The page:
2020-21 Officers

Your Impact on the World

Officer - Kaylee Lower

Two weeks into quarantine and social distancing, an idea popped into my head but I wasn’t sure how I was going to carry out the plan with so much uncertainty in the world. 


On April 4, 2020, I sent a text message that read, “Hello, I am Kaylee Lower, a senior at Weaubleau High School. I was wanting to get in contact with an individual about making cards for all of the nursing home residents.” Little did I know that the text message I sent would have such a positive impact on the lives of nursing home residents. 


As you go through your journey, I challenge you to do the little things in life because they are the ones that mean the most. Even when you think something is not going to make a difference, to some people, like the nursing home residents, it makes the biggest difference. Don’t be afraid to take part in the small, seemingly insignificant moments because those are the ones that are remembered the most. No matter how big or small, as FFA members we all have the capability to make a positive difference in our homes and communities.


I never imagined a handmade card would make nursing home residents smile so big until I made 100 of them for the residents at Northwood Hills Care Center. It’s the little things like hand made cards that these individuals will treasure forever. 


Thinking back on April 4th, I was upset because I wasn’t able to finish my final year of high school or go to my last FFA contest, but then I began to consider a different perspective. We were all facing challenging and uncertain times; it’s how we choose to spend those times and the perspectives we have that make the greatest impact.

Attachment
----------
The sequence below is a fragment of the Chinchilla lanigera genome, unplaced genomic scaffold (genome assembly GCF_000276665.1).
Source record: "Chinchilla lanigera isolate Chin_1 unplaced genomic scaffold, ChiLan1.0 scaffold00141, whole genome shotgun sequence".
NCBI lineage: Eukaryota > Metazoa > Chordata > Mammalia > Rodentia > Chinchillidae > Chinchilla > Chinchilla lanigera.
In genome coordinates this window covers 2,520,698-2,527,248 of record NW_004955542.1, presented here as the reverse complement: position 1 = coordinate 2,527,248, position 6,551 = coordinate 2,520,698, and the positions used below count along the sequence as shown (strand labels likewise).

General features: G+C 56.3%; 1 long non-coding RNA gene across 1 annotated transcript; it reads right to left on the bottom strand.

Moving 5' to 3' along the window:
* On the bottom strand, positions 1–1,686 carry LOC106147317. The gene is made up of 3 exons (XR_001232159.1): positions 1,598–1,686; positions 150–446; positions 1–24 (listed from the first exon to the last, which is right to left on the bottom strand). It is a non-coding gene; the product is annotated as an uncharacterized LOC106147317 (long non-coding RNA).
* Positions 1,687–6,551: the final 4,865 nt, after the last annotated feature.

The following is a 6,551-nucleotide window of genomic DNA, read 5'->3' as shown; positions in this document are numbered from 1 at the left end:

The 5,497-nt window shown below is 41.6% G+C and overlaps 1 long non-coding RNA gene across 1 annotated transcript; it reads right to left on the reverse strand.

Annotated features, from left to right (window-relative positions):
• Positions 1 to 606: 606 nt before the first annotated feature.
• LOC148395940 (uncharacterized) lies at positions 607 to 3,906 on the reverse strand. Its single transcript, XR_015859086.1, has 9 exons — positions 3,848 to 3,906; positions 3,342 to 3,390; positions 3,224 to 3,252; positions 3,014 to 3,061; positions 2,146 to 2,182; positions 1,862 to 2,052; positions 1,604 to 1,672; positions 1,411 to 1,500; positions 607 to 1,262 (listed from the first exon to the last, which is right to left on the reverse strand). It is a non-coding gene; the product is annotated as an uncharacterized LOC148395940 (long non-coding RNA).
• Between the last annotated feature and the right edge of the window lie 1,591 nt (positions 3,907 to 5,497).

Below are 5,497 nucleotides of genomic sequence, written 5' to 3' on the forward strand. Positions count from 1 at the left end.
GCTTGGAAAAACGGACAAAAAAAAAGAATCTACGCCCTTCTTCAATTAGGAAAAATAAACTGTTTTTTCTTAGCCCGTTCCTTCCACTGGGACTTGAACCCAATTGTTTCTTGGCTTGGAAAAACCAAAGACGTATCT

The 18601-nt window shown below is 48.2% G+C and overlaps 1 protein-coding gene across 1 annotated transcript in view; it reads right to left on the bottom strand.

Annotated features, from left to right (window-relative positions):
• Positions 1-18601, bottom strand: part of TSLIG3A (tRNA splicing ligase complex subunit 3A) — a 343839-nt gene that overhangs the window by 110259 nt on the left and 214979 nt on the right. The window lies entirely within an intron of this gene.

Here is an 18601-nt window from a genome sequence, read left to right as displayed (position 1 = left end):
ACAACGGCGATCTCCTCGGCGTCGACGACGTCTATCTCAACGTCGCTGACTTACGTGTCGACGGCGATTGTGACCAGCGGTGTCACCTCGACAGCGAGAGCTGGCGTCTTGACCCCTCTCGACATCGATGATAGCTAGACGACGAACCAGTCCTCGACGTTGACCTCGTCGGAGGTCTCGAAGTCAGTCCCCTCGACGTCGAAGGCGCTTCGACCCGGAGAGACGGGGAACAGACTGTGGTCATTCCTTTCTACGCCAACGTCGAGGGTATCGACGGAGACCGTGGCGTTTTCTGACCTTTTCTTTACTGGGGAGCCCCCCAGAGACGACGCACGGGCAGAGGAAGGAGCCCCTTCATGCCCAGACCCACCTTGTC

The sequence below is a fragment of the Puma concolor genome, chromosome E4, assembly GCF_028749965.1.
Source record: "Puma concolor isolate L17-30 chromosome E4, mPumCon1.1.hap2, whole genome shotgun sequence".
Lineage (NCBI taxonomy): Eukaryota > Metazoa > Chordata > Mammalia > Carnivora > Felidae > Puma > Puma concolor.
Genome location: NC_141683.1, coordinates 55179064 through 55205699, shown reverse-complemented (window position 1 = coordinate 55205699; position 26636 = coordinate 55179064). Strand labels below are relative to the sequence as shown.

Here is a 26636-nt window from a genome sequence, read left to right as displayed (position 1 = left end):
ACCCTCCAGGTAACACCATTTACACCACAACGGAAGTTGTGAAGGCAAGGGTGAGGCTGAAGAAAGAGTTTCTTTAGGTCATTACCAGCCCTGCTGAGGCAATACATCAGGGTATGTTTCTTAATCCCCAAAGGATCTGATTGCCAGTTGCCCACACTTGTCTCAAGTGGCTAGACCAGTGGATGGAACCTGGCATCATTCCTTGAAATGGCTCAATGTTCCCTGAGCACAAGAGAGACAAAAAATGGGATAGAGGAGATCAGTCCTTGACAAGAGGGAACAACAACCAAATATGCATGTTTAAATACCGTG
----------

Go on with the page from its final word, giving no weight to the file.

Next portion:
You have the choice to find good in the world or look straight past the good to stare at all the negativity. I challenge you to see the good and make a difference in your FFA chapter, home and community. Do the little things that mean the most and see the good in the world. Together they will leave a lifelong impact on those around you. 


How are you going to find the good and make a positive impact on the world?

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Are You Involved or Are You Committed?

Officer - Dakota Pemberton

You and I are involved in the Missouri FFA and are part of the 25,920 FFA members that make up the Missouri FFA Association. We are involved! When I mean we are involved, I mean that we show up to events when we have to. We do as our advisor asks and nothing more, just simply be involved. 


As a young FFA member I knew that I wanted to be more than just involved, I wanted to be committed to the FFA. Being committed to the FFA challenges us to do more than what we are expected to do, show up to every event possible, work our hardest towards our cause, and most importantly inspire the people that surround us. The most important explanation I can give for being committed is to do the unexpected for a cause and go above and beyond. 


Our time in the FFA is limited, and that time can be spent either doing the bare minimum or going the extra mile to make the most of every moment. As you can see, being fully committed is not only important to yourself, but also to the people around you. It doesn’t matter if you are a player on the basketball team, a member of the oldest student-led organization in the world, or an employee at a company, you must be completely committed to what you are working towards. So, I hope that you can see your level of commitment plays a critical part in your life. When times seem to be getting tough and overwhelming, just remember that you are committed and can achieve anything you set your mind to. I will leave you with this self quote, “Make the most of your moment now because the moment you are in now will be a reflection of tomorrow’s moments. Always be committed to the moment!”